“Hi, I’m from the government, I’m here to help” is the worst thing to say to a farmer.
We discovered that decades ago by hanging out with farmers, and help them develop meaningful, but non-intrusive on-farm food safety programs.
I don’t understand why a whole bunch of food safety types waste enormous amounts of energy and goodwill lobbying Washington and asking the feds to do more.
Walmart, Costco and McDonald’s do more to advance food safety in a day than the U.S. Food and Drug Administration does in a year. All those people doing the Potomac two-step in Washington, wanting more food safety inspections, and ignoring the advice of former Food and Drug Administration food safety czar David Acheson, who last year said there is a lot more to ensuring a food supply than writing laws, and that “food safety is cultural,” are getting exactly what is to be expected.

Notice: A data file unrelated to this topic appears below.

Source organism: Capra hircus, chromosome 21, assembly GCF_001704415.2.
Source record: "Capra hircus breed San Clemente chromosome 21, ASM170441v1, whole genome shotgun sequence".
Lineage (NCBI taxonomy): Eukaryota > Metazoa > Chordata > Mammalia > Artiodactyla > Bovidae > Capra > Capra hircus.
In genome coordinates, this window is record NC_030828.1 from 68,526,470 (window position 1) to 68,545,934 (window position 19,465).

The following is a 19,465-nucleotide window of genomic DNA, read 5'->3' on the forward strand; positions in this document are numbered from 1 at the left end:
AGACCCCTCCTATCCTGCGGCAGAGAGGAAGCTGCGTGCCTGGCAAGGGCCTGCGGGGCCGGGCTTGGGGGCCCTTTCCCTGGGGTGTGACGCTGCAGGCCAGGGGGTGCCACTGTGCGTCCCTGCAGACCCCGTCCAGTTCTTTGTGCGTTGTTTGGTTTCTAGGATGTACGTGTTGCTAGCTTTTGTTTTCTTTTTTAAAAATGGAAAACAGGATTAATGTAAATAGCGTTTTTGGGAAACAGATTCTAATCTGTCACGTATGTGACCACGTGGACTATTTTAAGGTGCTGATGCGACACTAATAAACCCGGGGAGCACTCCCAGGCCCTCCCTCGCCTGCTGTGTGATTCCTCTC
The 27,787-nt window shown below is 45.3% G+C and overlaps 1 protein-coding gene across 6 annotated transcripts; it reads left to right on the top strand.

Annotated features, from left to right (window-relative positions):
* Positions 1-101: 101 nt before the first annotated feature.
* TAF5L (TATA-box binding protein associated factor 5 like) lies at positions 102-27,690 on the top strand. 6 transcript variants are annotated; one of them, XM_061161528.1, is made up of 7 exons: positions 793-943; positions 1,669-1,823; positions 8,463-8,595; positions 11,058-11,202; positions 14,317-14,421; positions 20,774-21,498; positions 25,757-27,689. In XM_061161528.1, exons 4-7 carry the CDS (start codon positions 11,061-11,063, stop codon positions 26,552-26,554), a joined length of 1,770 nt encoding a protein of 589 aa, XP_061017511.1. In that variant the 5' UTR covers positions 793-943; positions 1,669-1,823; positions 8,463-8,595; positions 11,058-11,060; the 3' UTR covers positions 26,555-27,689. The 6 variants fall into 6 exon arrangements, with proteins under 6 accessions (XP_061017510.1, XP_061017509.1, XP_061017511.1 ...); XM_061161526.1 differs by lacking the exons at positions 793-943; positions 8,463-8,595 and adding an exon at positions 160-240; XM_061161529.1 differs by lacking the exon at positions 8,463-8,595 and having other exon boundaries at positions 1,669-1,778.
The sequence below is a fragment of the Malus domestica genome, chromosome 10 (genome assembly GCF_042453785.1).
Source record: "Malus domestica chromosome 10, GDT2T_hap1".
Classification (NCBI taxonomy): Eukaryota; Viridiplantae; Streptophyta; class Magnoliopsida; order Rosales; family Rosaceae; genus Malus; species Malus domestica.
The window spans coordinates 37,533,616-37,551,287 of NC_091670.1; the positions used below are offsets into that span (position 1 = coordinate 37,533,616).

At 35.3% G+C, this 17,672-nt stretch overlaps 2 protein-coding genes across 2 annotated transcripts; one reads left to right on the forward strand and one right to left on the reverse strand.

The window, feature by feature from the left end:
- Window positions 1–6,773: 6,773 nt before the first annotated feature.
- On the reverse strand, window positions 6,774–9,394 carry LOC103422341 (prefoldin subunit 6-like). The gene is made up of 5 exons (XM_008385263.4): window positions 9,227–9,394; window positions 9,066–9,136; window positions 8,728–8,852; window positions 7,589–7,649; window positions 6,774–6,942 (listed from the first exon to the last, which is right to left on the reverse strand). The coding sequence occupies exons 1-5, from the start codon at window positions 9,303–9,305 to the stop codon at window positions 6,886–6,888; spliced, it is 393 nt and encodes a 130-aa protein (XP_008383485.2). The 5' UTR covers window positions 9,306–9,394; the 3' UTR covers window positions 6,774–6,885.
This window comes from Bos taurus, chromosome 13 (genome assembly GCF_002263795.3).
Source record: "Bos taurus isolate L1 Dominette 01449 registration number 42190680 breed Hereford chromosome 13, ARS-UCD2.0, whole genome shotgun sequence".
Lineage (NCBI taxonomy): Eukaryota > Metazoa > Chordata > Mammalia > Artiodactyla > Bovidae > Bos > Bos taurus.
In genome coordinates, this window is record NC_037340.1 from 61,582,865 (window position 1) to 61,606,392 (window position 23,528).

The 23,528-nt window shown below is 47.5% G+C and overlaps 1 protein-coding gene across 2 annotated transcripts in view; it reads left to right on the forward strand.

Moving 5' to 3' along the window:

The New York Times reports this morning that a delay in sending safety inspectors to egg farms after this summer’s salmonella outbreak and egg recall can be traced in part to a parking mistake outside a pair of Pennsylvania henhouses, according to industry executives and state government officials.
Marilyn F. Balmer, a top egg expert for the Food and Drug Administration, was training inspectors in July to enforce the agency’s new egg safety rule when she parked the van she was driving near a henhouse at a farm in Manheim, Pa. She did it again during another session at a farm in Lancaster.
Ms. Balmer was in Pennsylvania to teach inspectors about how to keep germs away from poultry flocks, known as biosecurity. But the industry executives and state officials said she was breaking a basic biosecurity rule: keep vehicles, which may have driven through manure on rural roads or other farms, as far from the hens as possible.
All of that prompted the F.D.A. to re-evaluate the training program, contributing to a delay in preparing the inspectors to enforce the new safety rule. The rule went into effect July 12, but inspections began only last week at farms not involved in the recall.